An investigation has revealed that Ngalande used two young men and a woman in Blantyre to access the second tranche of Yedef loans whose beneficiaries were published in the press in October last year.
He used Brian Kaunda; a student at Malawi College of Accountancy (MCA); Doris Mangazi, another accountancy student in Blantyre and Pilirani Lita who was also a student at the time of getting the loans.
Former deputy minister Billy Kaunda, whose son is among the students, confirmed he was aware that Ngalande used Brian to access Yedef funds but refused to give further details, saying the issue is being addressed at family level.
â€œI am aware that my son, Brian, was used by Ngalande to access Yedef loans. We are working to resolve that issue within the family,â€ said Kaunda. According to him, Ngalande is Brianâ€™s step father.
As per the published list of beneficiaries, Malawi Rural Development Fund (Mardef), which administers Yedef loans, granted K500 000 loan to Brian and another K900 000 to Lita to start general trading and produce selling businesses, respectively.
Mardef also gave Mangazi K450 000 loan to run general trading business.
In an interview, Mangazi confirmed giving all her K450 000 Yedef loan to Ngalande who she said is her uncle.
She also confirmed Lita gave his K900 000 to him to contribute towards the purchase of two trucks, contrary to the business proposals the youth submitted to government as Yedef officials said general trading businesses involve buying and selling of commodities such as clothes.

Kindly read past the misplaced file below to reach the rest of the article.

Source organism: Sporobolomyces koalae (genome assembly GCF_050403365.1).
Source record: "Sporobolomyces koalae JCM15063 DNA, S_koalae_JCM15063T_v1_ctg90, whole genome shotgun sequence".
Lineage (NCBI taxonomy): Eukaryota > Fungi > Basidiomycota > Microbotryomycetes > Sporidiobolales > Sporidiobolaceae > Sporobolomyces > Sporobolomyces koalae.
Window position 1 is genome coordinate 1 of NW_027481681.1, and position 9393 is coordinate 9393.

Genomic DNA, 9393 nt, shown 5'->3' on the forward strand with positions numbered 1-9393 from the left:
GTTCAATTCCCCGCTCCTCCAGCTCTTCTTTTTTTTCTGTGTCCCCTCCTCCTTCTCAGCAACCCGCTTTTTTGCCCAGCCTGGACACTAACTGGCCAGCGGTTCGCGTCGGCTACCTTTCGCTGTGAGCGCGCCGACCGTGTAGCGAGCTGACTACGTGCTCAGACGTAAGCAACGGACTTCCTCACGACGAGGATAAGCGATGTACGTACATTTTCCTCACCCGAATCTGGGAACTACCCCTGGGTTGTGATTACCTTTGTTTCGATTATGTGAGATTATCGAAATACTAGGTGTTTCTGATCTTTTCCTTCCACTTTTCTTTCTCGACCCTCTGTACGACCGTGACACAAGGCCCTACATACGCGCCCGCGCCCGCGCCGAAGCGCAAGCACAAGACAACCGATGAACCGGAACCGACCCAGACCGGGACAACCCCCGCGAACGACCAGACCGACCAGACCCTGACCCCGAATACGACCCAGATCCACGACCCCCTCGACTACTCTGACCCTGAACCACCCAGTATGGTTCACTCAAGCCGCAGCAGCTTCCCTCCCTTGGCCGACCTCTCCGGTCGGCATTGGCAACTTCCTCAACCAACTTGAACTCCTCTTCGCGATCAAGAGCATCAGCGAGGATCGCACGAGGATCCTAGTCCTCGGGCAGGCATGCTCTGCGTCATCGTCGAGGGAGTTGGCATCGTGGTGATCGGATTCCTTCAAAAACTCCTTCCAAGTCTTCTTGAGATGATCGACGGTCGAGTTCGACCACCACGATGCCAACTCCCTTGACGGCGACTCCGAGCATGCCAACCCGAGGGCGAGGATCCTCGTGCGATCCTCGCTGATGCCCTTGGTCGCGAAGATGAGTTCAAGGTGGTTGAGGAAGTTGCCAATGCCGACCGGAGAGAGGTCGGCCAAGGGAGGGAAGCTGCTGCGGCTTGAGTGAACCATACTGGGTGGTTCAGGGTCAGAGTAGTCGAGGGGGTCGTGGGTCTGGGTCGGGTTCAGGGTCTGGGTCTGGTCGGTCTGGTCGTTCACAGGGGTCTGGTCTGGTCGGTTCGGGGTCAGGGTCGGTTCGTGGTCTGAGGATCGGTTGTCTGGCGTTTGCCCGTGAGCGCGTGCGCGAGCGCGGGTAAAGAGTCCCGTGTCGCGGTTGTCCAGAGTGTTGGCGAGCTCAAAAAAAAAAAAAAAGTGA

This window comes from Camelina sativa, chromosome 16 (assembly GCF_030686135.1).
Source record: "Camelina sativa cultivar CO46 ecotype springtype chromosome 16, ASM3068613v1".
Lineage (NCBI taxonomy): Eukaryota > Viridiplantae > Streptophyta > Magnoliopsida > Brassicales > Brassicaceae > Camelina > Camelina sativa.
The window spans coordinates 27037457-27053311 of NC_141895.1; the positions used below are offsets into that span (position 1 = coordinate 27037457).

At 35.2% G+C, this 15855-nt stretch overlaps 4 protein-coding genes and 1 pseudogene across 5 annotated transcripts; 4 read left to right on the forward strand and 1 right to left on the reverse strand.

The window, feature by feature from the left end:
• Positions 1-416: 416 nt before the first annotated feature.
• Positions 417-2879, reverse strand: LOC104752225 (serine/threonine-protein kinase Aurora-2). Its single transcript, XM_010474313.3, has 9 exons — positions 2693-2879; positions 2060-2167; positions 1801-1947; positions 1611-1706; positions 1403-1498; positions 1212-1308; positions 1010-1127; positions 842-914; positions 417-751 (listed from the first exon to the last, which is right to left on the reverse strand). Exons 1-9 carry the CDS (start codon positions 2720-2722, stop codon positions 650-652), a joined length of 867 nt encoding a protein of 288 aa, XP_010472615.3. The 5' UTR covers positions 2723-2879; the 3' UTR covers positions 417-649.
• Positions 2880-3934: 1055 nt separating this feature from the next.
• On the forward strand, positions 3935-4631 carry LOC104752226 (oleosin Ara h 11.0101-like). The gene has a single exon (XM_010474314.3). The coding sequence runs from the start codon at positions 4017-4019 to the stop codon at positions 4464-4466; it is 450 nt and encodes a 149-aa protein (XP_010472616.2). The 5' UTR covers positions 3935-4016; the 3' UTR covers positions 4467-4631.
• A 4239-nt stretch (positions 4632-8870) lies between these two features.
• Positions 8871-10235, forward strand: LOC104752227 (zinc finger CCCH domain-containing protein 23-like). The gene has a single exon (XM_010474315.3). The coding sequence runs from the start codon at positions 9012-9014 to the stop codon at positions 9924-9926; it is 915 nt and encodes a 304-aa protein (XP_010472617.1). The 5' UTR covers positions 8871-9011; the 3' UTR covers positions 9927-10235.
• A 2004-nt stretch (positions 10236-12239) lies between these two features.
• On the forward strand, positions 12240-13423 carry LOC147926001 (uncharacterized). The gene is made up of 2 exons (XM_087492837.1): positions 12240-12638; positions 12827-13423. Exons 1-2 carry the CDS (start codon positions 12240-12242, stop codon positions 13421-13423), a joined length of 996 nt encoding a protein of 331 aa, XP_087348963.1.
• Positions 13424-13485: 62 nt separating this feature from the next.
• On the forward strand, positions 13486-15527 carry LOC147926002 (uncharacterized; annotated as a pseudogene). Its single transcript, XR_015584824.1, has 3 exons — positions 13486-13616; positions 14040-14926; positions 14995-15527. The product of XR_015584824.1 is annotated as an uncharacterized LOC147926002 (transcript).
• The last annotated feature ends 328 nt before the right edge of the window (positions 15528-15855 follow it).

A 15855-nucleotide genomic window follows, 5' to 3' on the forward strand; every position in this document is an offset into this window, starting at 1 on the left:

â€œI gave the money to my uncle, Lewis Ngalande, who is running the business. He bought two trucks which [were] carrying governmentâ€™s subsidised fertiliser. The trucks are registered in his name.
â€œHe is the one who is managing everything,â€ said Mangazi.
The student said she does not know how much the business is generating because she is not involved in its operations as she is busy with school.
Asked whether they are ready to start repaying the loans, considering that Yedef loans have about three months grace period and that the loans were obtained in their names, she said: â€œI donâ€™t know. I need to first hear from my uncle [Ngalande].â€
Ngalande when contacted said he does not handle Yedef loans on behalf of government.
â€œWhy are you asking me? I am not the one who handles Yedef loans. It is the committees which do that. What do you want me to say?â€ said Ngalande and hanged up his phone when asked why he used the students to access the funds.
Mandindi said government will investigate the matter. He also said Ngalande is supposed to refund the money to the three youths.
â€œEven those youths do not deserve to get the loans because you canâ€™t get the loan and give it to another person. Itâ€™s better we should give that money to youths in other constituencies,â€ said Mandindi.
He also said according to Yedef rules, students do not qualify for the loans.
â€œThese loans are for those who have never gone to school or are out of school. It is all wrong to do that,â€ said Mandindi.
Asked why it was possible for the students to trick the fund to get the loans, he said: â€œAlmost every system has its own weaknesses. Sometimes the problem is with chiefs because they certify on the application forms, so we assume that what they have said is true.
â€œItâ€™s the same as having ghost workers in the civil service.â€
Government introduced the Yedef loans in 2009 to empower the youth and address the rising unemployment in the country. It has so far spent about K2.8 billion on two loan disbursements and business equipment, leaving a balance of about K200 million out of the allocated K3 billion.